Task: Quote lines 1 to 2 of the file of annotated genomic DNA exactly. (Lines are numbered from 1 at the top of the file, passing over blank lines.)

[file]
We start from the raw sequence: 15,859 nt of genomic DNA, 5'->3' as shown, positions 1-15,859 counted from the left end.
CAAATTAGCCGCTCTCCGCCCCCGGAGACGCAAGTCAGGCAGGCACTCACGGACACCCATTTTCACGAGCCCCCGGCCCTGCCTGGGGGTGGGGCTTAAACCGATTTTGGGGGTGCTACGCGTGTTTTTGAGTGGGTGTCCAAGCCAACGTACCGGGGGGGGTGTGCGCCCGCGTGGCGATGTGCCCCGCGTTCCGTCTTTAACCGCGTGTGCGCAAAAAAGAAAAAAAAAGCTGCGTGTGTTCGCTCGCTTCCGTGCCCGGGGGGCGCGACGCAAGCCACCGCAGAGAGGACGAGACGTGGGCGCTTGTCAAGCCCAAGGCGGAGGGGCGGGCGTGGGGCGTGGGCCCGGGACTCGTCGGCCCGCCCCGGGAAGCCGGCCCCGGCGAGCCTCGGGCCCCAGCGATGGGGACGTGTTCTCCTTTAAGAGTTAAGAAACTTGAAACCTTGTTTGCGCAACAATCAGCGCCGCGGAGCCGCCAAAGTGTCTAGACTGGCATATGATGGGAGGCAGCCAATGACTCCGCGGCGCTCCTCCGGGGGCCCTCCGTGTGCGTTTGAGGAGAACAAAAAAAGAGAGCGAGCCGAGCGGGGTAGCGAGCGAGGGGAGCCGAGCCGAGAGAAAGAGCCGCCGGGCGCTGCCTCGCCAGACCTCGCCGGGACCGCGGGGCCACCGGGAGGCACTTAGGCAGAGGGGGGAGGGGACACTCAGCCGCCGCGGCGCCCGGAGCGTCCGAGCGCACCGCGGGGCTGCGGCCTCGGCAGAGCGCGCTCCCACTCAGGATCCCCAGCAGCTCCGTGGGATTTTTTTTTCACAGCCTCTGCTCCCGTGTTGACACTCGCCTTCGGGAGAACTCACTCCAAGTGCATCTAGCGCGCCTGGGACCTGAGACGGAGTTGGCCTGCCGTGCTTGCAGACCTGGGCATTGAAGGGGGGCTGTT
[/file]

We start from the raw sequence: 15,859 nt of genomic DNA, 5'->3' as shown, positions 1-15,859 counted from the left end.
CAAATTAGCCGCTCTCCGCCCCCGGAGACGCAAGTCAGGCAGGCACTCACGGACACCCATTTTCACGAGCCCCCGGCCCTGCCTGGGGGTGGGGCTTAAACCGATTTTGGGGGTGCTACGCGTGTTTTTGAGTGGGTGTCCAAGCCAACGTACCGGGGGGGGTGTGCGCCCGCGTGGCGATGTGCCCCGCGTTCCGTCTTTAACCGCGTGTGCGCAAAAAAGAAAAAAAAAGCTGCGTGTGTTCGCTCGCTTCCGTGCCCGGGGGGCGCGACGCAAGCCACCGCAGAGAGGACGAGACGTGGGCGCTTGTCAAGCCCAAGGCGGAGGGGCGGGCGTGGGGCGTGGGCCCGGGACTCGTCGGCCCGCCCCGGGAAGCCGGCCCCGGCGAGCCTCGGGCCCCAGCGATGGGGACGTGTTCTCCTTTAAGAGTTAAGAAACTTGAAACCTTGTTTGCGCAACAATCAGCGCCGCGGAGCCGCCAAAGTGTCTAGACTGGCATATGATGGGAGGCAGCCAATGACTCCGCGGCGCTCCTCCGGGGGCCCTCCGTGTGCGTTTGAGGAGAACAAAAAAAGAGAGCGAGCCGAGCGGGGTAGCGAGCGAGGGGAGCCGAGCCGAGAGAAAGAGCCGCCGGGCGCTGCCTCGCCAGACCTCGCCGGGACCGCGGGGCCACCGGGAGGCACTTAGGCAGAGGGGGGAGGGGACACTCAGCCGCCGCGGCGCCCGGAGCGTCCGAGCGCACCGCGGGGCTGCGGCCTCGGCAGAGCGCGCTCCCACTCAGGATCCCCAGCAGCTCCGTGGGATTTTTTTTTCACAGCCTCTGCTCCCGTGTTGACACTCGCCTTCGGGAGAACTCACTCCAAGTGCATCTAGCGCGCCTGGGACCTGAGACGGAGTTGGCCTGCCGTGCTTGCAGACCTGGGCATTGAAGGGGGGCTGTT